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Published on: 24 June 2024

Beware of personal liability in cybersecurity

The Cyber Security Council (CSR) is warning Dutch companies to keep up with the latest technological developments that could pose a threat. These include artificial intelligence (AI) and large-scale digital attacks.

NIS2 directive

The National Cyber Security Centre (NCSC) cites COVID-19 and the war in Ukraine as societal developments that have created an increasing demand for improved cybersecurity. In response, a new European regulation – the NIS2 Directive – has emerged.

The NIS2 (Network and Information Security directive) aims to increase the security of the digital world and limit the impact of cyber attacks within the European Union. The new rules will take effect from 2025.

Important for entrepreneurs

The impact on Dutch companies is significant. Drivers are required by the directive to meet their responsibilities. Ignoring the directive can lead to serious personal culpability, which can increase personal liability. This applies even to supervisory directors. In principle, a negligent company receives a maximum fine of 2% of annual turnover. If there is subsequently no improvement in cybersecurity policies, this can result in personal liability for a director. The new rules will apply to all companies in specific sectors with at least 50 employees and at least €10m in turnover. Companies must investigate for themselves whether they are covered or not.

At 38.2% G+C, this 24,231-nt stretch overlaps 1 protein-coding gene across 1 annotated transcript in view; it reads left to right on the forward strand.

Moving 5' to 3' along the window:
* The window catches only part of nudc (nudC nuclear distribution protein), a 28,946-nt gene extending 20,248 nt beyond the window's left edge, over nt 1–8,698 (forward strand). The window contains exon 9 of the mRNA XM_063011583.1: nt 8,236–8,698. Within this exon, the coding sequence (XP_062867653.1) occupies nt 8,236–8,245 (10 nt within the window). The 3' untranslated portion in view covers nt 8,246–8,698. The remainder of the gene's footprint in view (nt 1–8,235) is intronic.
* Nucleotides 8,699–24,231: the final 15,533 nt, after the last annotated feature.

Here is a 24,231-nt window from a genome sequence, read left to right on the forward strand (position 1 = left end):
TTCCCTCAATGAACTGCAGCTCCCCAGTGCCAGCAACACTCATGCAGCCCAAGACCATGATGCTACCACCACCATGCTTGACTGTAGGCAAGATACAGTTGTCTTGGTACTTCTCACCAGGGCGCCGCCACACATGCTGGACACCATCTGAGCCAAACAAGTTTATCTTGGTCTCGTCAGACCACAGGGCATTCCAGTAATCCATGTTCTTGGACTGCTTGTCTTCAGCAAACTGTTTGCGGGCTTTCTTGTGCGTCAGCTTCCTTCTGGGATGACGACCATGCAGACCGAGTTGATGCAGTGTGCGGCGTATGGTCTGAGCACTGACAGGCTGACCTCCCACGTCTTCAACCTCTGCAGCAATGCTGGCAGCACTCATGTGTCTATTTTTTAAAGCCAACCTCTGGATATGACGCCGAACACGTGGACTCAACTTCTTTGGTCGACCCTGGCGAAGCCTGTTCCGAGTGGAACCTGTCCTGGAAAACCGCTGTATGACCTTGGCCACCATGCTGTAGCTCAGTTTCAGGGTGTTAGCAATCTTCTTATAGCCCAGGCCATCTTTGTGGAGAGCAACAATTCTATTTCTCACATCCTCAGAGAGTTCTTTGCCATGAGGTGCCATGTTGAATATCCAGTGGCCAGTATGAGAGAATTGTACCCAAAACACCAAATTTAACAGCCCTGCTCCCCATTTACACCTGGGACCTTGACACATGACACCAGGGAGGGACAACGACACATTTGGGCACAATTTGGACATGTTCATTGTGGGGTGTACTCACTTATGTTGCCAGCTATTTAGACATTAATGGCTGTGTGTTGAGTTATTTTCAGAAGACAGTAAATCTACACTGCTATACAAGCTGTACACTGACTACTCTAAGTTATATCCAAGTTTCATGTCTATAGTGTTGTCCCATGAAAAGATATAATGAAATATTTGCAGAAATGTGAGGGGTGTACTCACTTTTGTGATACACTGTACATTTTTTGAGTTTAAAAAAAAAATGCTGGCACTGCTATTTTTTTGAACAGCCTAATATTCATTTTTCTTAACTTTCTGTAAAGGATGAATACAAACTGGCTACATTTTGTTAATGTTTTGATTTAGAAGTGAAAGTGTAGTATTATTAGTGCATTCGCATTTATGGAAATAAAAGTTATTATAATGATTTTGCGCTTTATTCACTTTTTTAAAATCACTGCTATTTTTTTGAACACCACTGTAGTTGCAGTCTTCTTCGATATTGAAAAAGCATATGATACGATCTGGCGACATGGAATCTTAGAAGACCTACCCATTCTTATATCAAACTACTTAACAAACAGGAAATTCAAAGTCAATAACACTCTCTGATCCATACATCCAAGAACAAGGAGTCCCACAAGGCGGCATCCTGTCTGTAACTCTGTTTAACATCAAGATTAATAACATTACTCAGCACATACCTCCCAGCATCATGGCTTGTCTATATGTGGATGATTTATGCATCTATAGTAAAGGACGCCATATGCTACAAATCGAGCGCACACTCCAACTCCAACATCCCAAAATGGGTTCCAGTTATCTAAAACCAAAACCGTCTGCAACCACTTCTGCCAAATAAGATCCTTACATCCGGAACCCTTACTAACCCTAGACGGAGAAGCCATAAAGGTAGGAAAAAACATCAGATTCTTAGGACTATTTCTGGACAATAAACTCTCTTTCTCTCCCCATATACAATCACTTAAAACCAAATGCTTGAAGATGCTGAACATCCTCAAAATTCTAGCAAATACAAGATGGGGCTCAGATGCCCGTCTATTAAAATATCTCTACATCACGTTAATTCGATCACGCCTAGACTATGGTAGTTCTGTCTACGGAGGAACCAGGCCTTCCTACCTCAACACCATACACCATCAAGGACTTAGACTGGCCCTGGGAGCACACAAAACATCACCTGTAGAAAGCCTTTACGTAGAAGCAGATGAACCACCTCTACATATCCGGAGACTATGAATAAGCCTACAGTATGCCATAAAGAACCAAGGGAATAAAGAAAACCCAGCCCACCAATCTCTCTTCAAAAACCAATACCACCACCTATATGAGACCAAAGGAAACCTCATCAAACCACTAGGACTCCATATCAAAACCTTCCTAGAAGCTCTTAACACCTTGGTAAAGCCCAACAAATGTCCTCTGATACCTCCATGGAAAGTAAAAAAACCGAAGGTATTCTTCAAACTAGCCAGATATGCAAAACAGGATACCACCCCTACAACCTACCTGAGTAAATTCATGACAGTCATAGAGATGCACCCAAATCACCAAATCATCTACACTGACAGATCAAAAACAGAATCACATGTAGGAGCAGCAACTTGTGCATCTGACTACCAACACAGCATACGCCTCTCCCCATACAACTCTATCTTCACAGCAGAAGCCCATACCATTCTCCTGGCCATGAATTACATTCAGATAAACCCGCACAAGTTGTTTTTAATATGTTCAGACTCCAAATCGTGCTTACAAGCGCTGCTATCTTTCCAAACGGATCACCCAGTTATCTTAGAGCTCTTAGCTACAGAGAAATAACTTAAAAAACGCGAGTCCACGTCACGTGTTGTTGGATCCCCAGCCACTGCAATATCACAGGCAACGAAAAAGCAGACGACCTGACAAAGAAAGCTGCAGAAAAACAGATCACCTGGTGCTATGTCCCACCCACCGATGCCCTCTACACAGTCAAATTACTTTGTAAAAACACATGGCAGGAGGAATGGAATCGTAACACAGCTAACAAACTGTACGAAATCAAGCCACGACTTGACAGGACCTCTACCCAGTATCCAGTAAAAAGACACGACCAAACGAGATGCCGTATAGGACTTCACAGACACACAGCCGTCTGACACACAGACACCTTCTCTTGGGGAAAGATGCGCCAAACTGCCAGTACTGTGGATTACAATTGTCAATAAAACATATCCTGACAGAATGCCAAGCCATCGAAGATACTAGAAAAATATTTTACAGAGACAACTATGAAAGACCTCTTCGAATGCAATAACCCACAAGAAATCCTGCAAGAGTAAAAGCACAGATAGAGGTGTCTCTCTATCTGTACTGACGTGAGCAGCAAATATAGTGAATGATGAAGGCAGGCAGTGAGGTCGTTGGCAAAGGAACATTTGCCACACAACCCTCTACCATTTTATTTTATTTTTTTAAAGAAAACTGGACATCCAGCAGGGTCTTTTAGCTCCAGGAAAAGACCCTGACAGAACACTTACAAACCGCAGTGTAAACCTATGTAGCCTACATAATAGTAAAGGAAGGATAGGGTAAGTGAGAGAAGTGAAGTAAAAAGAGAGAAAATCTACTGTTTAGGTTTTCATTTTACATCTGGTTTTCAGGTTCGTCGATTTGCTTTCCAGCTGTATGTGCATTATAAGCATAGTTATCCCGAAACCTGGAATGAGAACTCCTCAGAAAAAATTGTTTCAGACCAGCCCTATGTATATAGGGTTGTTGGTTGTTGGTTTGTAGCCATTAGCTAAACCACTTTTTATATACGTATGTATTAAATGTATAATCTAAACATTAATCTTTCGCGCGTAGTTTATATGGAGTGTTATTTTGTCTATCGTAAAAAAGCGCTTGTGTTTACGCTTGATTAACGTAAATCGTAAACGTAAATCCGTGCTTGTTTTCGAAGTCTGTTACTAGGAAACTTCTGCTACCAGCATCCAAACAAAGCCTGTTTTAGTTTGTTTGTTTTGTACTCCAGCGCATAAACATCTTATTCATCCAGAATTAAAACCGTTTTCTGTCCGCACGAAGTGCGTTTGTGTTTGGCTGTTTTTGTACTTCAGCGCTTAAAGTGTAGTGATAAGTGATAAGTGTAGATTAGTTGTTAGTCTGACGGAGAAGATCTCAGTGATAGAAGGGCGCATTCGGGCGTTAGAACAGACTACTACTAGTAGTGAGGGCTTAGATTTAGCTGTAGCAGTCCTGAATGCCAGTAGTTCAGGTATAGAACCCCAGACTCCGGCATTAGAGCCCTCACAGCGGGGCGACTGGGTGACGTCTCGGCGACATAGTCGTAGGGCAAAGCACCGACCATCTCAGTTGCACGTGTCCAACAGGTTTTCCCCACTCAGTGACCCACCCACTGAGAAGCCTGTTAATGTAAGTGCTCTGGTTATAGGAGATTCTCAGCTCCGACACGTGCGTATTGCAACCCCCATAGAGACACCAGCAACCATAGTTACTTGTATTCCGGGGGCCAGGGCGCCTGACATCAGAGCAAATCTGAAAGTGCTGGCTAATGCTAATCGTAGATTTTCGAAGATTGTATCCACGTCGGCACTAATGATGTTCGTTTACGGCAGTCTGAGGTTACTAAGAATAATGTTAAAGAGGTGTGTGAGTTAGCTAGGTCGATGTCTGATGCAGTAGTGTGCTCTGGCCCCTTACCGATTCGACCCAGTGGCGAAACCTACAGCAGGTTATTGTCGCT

Handle cyber security policy

According to the CSR, cybersecurity in the Netherlands is of great importance because we are a very digitised country. To manage these risks, it is important that companies implement strict policies and procedures to ensure the security of their digital assets. It is important to be aware of the latest threats and how to recognise them, as well as using advanced technological solutions such as firewalls, anti-virus software and encryption protocols.

In addition, a proactive approach to monitoring and updating systems is crucial to identify and address potential vulnerabilities before they are exploited.

Entrepreneurs should also ensure a culture of security in the workplace, emphasising the importance of adhering to security protocols and reporting suspicious activity. By adopting a layered approach and continuously updating cybersecurity strategies, entrepreneurs can effectively minimise risks and maintain the integrity of their business operations.


It is important that enterprises adopt robust cyber security policies, including strict policies, advanced technological solutions and a proactive approach to monitoring and updating systems. The implementation of the new European NIS2 directive highlights the importance of these measures, especially for directors, who can be held personally liable in case of negligence.


Do you have questions about directors’ liability, your cybersecurity policy or any other question? Then contact one of our lawyers by email, phone or fill in the contact form for a no-obligation initial consultation. We will be happy to think along with you.

Articles by Mignon de Vries

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